Former president Jacob Zuma. Picture: Masi Losi/African News Agency (ANA) Archives
Former president Jacob Zuma. Picture: Masi Losi/African News Agency (ANA) Archives

Jacob Zuma foundation sticks to its military health services note, says NPA should argue in court

By Sihle Mavuso Time of article published Sep 2, 2021

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Durban - The Jacob Zuma foundation is sticking to its guns, saying the medical note from the military health services, which is treating former president Jacob Zuma, would be the one used in court to prove his state of health.

The foundation’s spokesperson, Mzwanele Manyi, said the medical note from the military health services, which had been treating Zuma since 1999 when he became deputy president, was filed with the National Prosecuting Authority (NPA) last Friday.

The foundation’s stance comes after it emerged this week that Zuma refused to be examined by a doctor assigned by the NPA to verify whether he was fit to stand trial.

The news that the foundation will stick to the medical note from the military health services was first posted by the foundation on Twitter.

In the Twitter thread, the foundation said it was ready for the September 9 and 10 date which was set by Judge Piet Koen for all parties to return to the Pietermaritzburg High Court to argue about the matter of Zuma’s health.

“Trial status * Matter postponed to 9th & 10th Sept * Medical Report to be submitted before trial date so that on the 9th both parties can deliberate based on the Report. * If Report gives thumbs up, then * If (the) report gives thumbs down then the matter gets argued in Court,” the foundation tweeted on Tuesday.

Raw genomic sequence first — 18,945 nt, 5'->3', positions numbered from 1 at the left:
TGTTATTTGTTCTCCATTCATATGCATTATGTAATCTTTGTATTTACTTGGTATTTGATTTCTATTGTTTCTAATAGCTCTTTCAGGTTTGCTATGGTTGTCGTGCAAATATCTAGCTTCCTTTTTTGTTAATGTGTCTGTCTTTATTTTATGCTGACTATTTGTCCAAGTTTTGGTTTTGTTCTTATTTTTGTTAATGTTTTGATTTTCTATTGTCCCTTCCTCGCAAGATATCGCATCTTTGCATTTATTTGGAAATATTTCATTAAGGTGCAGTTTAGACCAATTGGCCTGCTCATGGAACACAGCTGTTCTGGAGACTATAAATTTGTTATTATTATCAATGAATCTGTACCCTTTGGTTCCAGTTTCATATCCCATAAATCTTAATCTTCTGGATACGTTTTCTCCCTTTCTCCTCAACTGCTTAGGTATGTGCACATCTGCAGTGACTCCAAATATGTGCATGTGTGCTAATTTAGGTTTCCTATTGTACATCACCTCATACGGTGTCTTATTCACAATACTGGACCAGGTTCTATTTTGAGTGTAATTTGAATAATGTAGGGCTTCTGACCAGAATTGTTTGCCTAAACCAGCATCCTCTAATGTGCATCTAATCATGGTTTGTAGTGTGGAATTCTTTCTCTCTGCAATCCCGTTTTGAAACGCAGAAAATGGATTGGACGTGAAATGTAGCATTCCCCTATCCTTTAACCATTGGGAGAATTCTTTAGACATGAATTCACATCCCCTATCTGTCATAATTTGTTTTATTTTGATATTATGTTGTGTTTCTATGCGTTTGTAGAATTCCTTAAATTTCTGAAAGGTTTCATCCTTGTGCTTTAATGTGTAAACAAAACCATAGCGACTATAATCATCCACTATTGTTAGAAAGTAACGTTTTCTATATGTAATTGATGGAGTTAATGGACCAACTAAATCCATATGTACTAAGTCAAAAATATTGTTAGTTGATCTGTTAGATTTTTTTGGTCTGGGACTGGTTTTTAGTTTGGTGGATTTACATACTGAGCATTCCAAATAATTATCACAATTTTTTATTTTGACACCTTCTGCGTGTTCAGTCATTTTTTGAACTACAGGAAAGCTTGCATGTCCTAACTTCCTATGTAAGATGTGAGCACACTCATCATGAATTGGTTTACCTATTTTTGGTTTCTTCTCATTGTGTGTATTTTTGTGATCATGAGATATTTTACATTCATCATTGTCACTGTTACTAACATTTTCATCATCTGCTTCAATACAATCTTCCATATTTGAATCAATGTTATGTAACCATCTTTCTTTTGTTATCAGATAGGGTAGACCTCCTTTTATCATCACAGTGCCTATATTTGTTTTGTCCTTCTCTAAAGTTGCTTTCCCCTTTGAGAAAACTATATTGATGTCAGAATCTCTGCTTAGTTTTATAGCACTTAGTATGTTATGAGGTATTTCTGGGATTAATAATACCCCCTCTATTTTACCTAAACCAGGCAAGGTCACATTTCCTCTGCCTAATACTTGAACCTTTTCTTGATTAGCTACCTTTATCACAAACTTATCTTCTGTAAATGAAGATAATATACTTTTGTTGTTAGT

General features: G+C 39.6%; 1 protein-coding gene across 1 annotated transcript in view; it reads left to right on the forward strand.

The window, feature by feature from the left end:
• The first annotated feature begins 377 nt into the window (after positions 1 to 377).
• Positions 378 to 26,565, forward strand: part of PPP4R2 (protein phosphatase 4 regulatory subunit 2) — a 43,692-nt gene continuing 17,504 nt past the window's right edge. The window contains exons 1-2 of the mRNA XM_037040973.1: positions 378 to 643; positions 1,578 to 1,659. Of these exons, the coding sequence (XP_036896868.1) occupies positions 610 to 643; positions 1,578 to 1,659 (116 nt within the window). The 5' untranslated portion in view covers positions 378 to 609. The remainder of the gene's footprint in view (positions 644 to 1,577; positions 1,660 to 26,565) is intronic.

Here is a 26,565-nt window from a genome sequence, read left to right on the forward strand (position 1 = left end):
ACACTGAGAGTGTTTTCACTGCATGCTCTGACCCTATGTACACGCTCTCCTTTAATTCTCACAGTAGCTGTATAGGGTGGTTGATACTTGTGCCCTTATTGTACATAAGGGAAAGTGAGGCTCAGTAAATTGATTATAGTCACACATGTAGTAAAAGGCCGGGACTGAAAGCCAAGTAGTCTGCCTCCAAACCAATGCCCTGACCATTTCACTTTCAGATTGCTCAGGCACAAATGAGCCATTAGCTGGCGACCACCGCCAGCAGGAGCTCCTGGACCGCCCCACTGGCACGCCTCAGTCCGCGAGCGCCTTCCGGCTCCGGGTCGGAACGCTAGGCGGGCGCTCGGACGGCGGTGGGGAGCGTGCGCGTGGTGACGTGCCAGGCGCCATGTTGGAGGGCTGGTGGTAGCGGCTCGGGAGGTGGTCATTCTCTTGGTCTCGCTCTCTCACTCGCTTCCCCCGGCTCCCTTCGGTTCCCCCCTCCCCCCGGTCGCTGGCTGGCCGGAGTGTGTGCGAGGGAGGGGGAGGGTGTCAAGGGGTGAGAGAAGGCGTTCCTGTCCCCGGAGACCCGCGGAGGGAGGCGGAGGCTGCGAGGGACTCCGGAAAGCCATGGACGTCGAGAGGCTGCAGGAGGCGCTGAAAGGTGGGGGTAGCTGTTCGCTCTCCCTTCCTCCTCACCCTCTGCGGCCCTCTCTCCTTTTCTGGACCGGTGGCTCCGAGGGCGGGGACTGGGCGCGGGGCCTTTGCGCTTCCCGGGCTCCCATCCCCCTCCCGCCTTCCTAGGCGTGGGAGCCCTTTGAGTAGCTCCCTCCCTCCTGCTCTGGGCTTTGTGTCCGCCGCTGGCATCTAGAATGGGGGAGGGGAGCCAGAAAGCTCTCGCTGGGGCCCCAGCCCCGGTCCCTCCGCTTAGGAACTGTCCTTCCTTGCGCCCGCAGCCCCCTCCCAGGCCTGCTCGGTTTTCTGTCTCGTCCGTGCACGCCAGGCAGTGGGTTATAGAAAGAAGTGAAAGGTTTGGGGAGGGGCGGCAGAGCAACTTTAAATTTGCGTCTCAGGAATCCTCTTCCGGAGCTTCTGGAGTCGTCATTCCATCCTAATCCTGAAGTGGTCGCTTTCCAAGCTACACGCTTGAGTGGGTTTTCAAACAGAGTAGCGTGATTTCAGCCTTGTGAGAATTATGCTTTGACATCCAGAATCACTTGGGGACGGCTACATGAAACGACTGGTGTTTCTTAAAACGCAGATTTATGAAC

The postponed high court hearing was to hear arguments on whether NPA’s senior prosecutor, Advocate Billy Downer, SC, should recuse himself as Zuma had applied, accusing him of several misconducts like leaking information about his corruption trial to the media.

When the matter was to be argued in court mid last month, Zuma fell sick and could not appear in court. That prompted Judge Koen to rule that all parties must submit medical reports about Zuma’s fitness to come to court.

However, that was met with some resistance as the Zuma Foundation said the NPA was second guessing another state institution by demanding to send its doctor to examine Zuma.

On Wednesday Manyi told Independent Media that the medical note they submitted on Friday and confirmed by the NPA would be the one standing in court.

The spokesperson of the NPA, Mthunzi Mhaga, said they would not comment on the insistence by the Zuma Foundation that the matter is closed at least for now.

“We are not commenting on this matter until it is heard in court on 9 September,” Mhaga said.

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Political Bureau

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